Group gets funds to free enslaved people

Published October 8, 2006

NAPLES - A southwest Florida group that fights human trafficking has landed a contract to help rescue more victims and open three more offices in the state.

The Florida Coalition Against Human Trafficking won a contract worth $666,668 next year as part of a new national program to find victims of human trafficking, federal officials said.

Coalition leaders plan to use the money to open offices in Tampa, Miami and Pensacola. It already has offices in Jacksonville and Bonita Springs.

This could complement a Clearwater police task force devoted to rescuing victims of human trafficking and arresting the smugglers. That effort is funded a $450,000 federal grant. Clearwater is the only city in Florida to receive such a grant.

Carol Nelson, outreach and community relations director for Florida Coalition Against Human Trafficking, said the group also will look to give money to grass roots organizations that could provide shelter, crisis intervention and health and legal benefits to human trafficking victims.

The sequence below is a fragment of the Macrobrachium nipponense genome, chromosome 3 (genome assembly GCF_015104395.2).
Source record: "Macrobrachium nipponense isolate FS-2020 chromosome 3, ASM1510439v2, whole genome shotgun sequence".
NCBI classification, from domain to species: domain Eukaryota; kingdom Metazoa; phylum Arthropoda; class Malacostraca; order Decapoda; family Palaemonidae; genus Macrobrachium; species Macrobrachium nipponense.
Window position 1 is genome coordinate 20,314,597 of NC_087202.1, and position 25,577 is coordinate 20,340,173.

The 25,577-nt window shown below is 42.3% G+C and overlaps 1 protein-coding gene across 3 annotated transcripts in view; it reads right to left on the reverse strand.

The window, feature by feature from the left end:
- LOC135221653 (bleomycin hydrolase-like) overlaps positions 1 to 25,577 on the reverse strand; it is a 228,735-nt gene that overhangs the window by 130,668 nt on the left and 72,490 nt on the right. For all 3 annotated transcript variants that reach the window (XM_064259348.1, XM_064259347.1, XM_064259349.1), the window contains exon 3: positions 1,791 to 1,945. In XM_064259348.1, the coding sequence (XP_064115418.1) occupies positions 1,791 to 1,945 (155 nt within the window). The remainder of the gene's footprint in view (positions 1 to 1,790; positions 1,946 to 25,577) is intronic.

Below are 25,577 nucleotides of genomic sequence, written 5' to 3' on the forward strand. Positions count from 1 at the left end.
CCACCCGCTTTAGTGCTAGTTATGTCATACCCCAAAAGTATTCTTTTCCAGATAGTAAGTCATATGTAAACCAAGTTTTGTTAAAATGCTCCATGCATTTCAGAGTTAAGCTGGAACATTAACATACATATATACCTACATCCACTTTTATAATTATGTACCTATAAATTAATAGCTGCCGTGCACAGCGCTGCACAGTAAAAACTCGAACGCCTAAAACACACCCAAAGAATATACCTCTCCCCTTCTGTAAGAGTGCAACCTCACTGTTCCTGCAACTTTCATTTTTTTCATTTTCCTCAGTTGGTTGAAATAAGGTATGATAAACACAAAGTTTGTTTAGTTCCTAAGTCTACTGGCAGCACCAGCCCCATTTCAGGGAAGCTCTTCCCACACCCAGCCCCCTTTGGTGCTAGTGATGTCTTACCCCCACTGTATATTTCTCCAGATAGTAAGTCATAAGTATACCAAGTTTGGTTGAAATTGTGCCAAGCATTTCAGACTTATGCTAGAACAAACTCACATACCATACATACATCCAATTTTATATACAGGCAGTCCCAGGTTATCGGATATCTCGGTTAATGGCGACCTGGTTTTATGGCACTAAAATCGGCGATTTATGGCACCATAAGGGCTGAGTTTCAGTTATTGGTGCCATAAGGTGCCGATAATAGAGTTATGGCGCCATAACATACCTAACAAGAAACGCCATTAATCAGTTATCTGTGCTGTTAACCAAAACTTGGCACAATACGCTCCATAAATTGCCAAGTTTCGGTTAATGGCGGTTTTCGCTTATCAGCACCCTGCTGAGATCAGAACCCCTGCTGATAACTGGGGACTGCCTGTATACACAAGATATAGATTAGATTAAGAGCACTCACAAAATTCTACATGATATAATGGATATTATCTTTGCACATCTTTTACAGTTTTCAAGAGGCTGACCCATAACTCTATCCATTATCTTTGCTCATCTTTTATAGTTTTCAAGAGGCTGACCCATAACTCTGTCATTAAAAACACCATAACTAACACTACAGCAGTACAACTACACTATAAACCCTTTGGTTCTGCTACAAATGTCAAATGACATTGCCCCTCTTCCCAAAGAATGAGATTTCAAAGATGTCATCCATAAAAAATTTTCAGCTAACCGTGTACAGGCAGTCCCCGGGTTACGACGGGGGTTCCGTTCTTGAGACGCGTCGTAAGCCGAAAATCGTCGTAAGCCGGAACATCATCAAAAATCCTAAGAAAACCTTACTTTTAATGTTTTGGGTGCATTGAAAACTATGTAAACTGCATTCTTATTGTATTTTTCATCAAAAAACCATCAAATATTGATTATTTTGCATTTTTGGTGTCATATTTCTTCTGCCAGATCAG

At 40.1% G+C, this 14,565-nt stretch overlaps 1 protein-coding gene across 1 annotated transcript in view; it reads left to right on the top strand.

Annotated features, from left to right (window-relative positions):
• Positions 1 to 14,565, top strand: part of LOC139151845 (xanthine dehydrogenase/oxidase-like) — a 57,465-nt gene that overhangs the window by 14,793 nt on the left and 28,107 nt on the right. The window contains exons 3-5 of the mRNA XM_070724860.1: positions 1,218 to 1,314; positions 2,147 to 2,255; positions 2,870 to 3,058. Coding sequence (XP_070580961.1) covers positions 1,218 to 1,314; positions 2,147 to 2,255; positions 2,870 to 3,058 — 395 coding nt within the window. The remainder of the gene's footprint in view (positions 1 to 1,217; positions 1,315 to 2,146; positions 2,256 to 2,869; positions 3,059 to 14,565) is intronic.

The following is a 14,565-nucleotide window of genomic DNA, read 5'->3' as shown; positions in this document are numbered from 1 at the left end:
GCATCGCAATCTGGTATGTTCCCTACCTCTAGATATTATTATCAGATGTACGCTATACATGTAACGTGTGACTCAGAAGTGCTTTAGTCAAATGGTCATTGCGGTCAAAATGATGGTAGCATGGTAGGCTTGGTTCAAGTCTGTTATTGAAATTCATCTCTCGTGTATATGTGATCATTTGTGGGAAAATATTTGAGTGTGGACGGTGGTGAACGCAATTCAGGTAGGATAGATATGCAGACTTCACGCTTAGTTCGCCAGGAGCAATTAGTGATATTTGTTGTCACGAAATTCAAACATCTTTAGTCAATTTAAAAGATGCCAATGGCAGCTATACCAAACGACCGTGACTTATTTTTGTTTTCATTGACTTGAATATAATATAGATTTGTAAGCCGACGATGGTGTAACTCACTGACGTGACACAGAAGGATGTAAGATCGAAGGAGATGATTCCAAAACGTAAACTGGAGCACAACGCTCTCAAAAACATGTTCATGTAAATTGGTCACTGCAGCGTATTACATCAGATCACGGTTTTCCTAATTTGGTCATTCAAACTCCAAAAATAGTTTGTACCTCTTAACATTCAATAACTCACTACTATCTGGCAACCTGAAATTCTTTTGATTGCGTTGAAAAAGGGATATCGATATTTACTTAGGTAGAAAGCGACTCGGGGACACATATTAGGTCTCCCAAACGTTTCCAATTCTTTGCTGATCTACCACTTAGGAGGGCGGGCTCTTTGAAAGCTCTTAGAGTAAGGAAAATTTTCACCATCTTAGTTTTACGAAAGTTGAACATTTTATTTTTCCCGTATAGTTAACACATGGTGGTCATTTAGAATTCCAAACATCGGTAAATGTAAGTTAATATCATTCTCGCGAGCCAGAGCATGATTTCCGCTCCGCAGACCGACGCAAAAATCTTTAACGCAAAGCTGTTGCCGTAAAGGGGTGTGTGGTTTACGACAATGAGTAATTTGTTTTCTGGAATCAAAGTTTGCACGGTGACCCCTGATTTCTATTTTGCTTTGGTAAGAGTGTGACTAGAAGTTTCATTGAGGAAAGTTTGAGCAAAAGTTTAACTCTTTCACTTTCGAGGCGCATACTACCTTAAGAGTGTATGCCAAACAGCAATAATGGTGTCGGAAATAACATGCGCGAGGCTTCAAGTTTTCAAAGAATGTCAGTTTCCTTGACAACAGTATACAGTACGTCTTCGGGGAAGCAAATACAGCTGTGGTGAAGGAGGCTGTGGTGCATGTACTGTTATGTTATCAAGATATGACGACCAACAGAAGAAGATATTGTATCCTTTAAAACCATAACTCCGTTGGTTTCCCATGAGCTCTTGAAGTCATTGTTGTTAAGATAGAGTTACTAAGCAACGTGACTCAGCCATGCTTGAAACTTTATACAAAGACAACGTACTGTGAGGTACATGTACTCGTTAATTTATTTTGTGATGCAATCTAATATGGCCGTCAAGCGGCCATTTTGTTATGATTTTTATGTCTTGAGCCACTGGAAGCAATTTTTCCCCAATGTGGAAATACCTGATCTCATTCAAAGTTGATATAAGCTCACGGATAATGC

"We want to get the bad guys, but the first concern is the victims," Nelson said. "What we need to do is free these people who are enslaved."

Anna Rodriguez, the coalition's president, said her group has worked with nine trafficking victims since it began in 2004, including cases involving Guatemalan girls with babies.

Martha Newton, director of the federal Office of Refugee Resettlement, said groups such as the Florida coalition will take the lead in deciding how to spend federal dollars on a state level.